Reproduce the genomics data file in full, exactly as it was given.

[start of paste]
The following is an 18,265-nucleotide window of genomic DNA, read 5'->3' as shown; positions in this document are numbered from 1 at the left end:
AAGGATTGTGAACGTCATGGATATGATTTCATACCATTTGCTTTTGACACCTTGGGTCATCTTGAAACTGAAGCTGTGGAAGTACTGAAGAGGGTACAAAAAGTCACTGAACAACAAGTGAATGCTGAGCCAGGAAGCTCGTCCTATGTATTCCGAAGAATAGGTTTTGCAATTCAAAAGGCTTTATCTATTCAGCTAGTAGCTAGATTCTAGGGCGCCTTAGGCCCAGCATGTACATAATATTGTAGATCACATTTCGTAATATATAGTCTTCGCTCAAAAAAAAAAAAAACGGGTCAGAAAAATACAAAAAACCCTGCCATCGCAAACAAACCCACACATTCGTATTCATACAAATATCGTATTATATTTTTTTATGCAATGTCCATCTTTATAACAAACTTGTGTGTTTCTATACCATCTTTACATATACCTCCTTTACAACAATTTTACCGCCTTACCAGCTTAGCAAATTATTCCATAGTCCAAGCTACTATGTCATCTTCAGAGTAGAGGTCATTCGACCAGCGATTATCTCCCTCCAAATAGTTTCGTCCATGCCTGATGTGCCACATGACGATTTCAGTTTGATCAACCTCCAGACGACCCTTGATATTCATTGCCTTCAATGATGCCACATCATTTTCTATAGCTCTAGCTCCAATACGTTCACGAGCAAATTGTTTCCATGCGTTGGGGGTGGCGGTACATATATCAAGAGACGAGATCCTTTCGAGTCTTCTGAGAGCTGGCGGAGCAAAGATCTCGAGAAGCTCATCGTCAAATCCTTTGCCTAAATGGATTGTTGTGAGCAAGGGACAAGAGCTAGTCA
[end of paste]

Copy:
The following is an 18,265-nucleotide window of genomic DNA, read 5'->3' as shown; positions in this document are numbered from 1 at the left end:
AAGGATTGTGAACGTCATGGATATGATTTCATACCATTTGCTTTTGACACCTTGGGTCATCTTGAAACTGAAGCTGTGGAAGTACTGAAGAGGGTACAAAAAGTCACTGAACAACAAGTGAATGCTGAGCCAGGAAGCTCGTCCTATGTATTCCGAAGAATAGGTTTTGCAATTCAAAAGGCTTTATCTATTCAGCTAGTAGCTAGATTCTAGGGCGCCTTAGGCCCAGCATGTACATAATATTGTAGATCACATTTCGTAATATATAGTCTTCGCTCAAAAAAAAAAAAAACGGGTCAGAAAAATACAAAAAACCCTGCCATCGCAAACAAACCCACACATTCGTATTCATACAAATATCGTATTATATTTTTTTATGCAATGTCCATCTTTATAACAAACTTGTGTGTTTCTATACCATCTTTACATATACCTCCTTTACAACAATTTTACCGCCTTACCAGCTTAGCAAATTATTCCATAGTCCAAGCTACTATGTCATCTTCAGAGTAGAGGTCATTCGACCAGCGATTATCTCCCTCCAAATAGTTTCGTCCATGCCTGATGTGCCACATGACGATTTCAGTTTGATCAACCTCCAGACGACCCTTGATATTCATTGCCTTCAATGATGCCACATCATTTTCTATAGCTCTAGCTCCAATACGTTCACGAGCAAATTGTTTCCATGCGTTGGGGGTGGCGGTACATATATCAAGAGACGAGATCCTTTCGAGTCTTCTGAGAGCTGGCGGAGCAAAGATCTCGAGAAGCTCATCGTCAAATCCTTTGCCTAAATGGATTGTTGTGAGCAAGGGACAAGAGCTAGTCA